Franchitti and spectators injured in IndyCar crashOctober 7, 2013 « Webber hits out at Pirelli tyres | Hamilton feels for fans amid Vettel dominance »
Four-time IndyCar champion Dario Franchitti was injured in a multicar accident near the end of Sunday's Grand Prix of Houston.
According to IndyCar medical director Dr. Michael Olinger, Franchitti was awake and alert at the scene of the crash. He was transported by ground to Memorial Hermann-Texas Medical Center, where it was determined he sustained a concussion, a spinal fracture that will not require surgery, and a fracture to his right ankle. He underwent surgery on the ankle and will remain hospitalised overnight.
A considerable amount of debris, including a wheel and tire assembly, flew toward a spectator area near Turn 5 of the 1.7-mile temporary track that winds through Reliant Park.
Houston Fire Department spokesman Ruy Lozano said at least 13 people were treated for minor injuries, with two transported to Memorial Hermann. One of those transported was IndyCar timing and scoring worker Kim Tyger, whose injuries were called "very minor" by the sanctioning organisation.
Franchitti was running in 11th place, four spots behind Takuma Sato, when Sato's car lost grip and slid on Lap 88 of 90. Several cars got past the Japanese driver, but he veered into the path of a fast-closing Franchitti, whose car was launched into the steel catch fence that lines the course.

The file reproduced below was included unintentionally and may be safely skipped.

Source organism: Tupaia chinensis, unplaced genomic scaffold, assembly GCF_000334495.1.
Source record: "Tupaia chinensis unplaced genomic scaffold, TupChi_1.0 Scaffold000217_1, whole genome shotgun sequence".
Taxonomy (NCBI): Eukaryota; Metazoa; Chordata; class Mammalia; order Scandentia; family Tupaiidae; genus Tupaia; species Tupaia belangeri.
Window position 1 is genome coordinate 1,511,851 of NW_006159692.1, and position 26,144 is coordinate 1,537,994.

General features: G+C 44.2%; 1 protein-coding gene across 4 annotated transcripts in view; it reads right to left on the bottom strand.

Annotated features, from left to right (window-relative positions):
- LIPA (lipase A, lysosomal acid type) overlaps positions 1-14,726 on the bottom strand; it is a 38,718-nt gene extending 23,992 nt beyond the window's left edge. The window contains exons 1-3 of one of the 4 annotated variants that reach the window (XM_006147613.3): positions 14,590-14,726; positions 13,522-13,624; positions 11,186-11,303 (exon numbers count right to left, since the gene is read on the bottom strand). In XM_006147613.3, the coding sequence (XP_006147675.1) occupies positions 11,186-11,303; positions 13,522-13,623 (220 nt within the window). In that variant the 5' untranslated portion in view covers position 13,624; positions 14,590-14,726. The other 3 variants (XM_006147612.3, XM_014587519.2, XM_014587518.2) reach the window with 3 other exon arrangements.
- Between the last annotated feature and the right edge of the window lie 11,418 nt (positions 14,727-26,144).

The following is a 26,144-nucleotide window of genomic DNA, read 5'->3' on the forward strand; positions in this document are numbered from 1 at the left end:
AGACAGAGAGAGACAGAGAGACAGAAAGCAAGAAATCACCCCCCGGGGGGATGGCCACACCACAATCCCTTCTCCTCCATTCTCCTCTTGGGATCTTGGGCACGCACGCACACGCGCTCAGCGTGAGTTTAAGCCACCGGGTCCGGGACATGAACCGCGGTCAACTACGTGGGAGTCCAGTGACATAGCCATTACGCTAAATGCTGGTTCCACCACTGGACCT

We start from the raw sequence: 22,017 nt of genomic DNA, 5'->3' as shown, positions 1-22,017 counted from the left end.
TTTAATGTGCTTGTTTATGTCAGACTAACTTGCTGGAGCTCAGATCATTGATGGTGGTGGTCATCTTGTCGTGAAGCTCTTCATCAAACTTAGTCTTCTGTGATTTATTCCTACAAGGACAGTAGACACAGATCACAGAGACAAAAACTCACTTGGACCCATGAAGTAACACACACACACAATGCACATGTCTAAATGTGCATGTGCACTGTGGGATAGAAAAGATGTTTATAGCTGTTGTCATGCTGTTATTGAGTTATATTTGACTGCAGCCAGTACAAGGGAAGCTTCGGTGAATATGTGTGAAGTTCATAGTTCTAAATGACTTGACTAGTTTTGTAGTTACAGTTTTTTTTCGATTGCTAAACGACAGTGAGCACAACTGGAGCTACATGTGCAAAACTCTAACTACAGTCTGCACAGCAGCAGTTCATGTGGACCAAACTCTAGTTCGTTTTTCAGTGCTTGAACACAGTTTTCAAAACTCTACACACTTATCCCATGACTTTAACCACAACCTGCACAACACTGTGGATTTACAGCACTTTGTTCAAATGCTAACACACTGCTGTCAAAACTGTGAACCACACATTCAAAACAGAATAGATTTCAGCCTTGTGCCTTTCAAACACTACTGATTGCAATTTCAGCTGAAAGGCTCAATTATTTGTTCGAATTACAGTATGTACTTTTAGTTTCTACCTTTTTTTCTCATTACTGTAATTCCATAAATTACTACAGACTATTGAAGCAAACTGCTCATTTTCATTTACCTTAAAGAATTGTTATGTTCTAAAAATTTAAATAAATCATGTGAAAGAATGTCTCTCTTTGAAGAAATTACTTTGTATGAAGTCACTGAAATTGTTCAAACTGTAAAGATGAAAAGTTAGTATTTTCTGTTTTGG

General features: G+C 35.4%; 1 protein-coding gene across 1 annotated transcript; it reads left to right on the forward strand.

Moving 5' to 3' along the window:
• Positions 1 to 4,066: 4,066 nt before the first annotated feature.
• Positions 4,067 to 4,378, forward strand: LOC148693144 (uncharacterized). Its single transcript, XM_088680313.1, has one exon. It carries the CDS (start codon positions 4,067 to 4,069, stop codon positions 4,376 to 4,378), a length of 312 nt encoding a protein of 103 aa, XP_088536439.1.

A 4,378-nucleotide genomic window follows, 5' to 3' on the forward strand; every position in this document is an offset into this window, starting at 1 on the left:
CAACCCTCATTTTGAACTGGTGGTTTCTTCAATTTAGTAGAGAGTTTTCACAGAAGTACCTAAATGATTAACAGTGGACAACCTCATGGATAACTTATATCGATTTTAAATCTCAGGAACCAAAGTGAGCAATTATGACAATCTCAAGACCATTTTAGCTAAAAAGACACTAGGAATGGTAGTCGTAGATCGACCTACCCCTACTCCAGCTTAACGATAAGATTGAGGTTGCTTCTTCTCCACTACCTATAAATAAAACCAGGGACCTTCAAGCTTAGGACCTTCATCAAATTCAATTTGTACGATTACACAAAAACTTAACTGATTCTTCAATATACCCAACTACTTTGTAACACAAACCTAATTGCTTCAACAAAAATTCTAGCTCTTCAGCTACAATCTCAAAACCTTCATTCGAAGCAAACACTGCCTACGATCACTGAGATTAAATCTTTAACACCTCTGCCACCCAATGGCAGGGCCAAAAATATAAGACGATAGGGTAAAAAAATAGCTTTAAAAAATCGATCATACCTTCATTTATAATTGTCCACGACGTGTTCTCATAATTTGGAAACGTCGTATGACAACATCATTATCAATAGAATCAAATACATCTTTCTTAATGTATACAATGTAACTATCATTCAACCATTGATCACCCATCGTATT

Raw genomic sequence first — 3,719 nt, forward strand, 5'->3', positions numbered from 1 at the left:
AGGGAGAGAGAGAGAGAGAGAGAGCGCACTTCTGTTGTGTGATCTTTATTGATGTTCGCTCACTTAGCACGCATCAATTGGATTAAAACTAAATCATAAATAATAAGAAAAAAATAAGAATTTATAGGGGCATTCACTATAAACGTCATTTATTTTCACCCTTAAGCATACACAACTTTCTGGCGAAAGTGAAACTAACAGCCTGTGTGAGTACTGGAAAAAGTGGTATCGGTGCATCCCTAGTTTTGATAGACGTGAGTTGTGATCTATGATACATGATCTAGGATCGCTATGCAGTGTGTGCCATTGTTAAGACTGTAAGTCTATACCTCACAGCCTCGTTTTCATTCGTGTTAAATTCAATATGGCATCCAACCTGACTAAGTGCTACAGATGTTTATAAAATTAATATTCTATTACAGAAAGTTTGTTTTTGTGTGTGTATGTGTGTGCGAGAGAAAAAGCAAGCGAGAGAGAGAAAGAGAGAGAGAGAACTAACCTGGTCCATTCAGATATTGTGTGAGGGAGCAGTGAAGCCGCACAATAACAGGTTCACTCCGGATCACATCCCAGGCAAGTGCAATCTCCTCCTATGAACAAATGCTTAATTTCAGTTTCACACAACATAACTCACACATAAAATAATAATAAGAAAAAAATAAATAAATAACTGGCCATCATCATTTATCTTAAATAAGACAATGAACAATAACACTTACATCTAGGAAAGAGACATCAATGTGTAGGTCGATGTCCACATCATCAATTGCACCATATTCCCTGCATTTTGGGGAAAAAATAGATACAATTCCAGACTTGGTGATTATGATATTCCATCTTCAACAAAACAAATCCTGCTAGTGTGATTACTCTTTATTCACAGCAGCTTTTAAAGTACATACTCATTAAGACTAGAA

The accident occurred at one of the fastest parts of the Houston course, on a blind right-hand bend that leads into a favoured passing zone at Turn 6.
Franchitti's car shredded a large section of fencing as it spun around airborne before landing back on the track. E.J. Viso's car was also swept into the accident.
"He's talking," Franchitti team owner Chip Ganassi said in an interview with NBC Sports Network. "His ankle is a little sore and his back is a little sore.
"He's gonna take a trip to the hospital, that's for sure. But he's OK."
The final two laps were run under caution, with Team Penske's Will Power earning the race win over Franchitti's team-mate, Scott Dixon.
"I'm concerned for the fans," Dixon said of the wreck. "It looks like the fence took a pretty good hit there, and I hope nobody in the stands got hurt. It looked like [Franchitti] was moving around when I went by. I tried waving to him. He didn't wave back, but I'm sure he was focused on some other things there. All in all, I hope he's OK."
After driving through the crash scene at reduced speed behind the pace car on the final lap, Dixon said he was reminded to a lesser extent of Dan Wheldon's fatal crash two years ago at Las Vegas Motor Speedway.
"It's the smells and the visuals," Dixon said. "You have the remnants of Vegas popping into your head, coming around the corner, and you can't drive through it because there's a field of debris. There was nowhere near the amount of damage that we saw a few years back, but seeing the replay, I think, was the big shock.
"When I was driving around, I didn't even look at the fence. To see Dario's car definitely brings home what we do each weekend and the difficulties that we can have out there. It's not a good sight to see, that's for sure."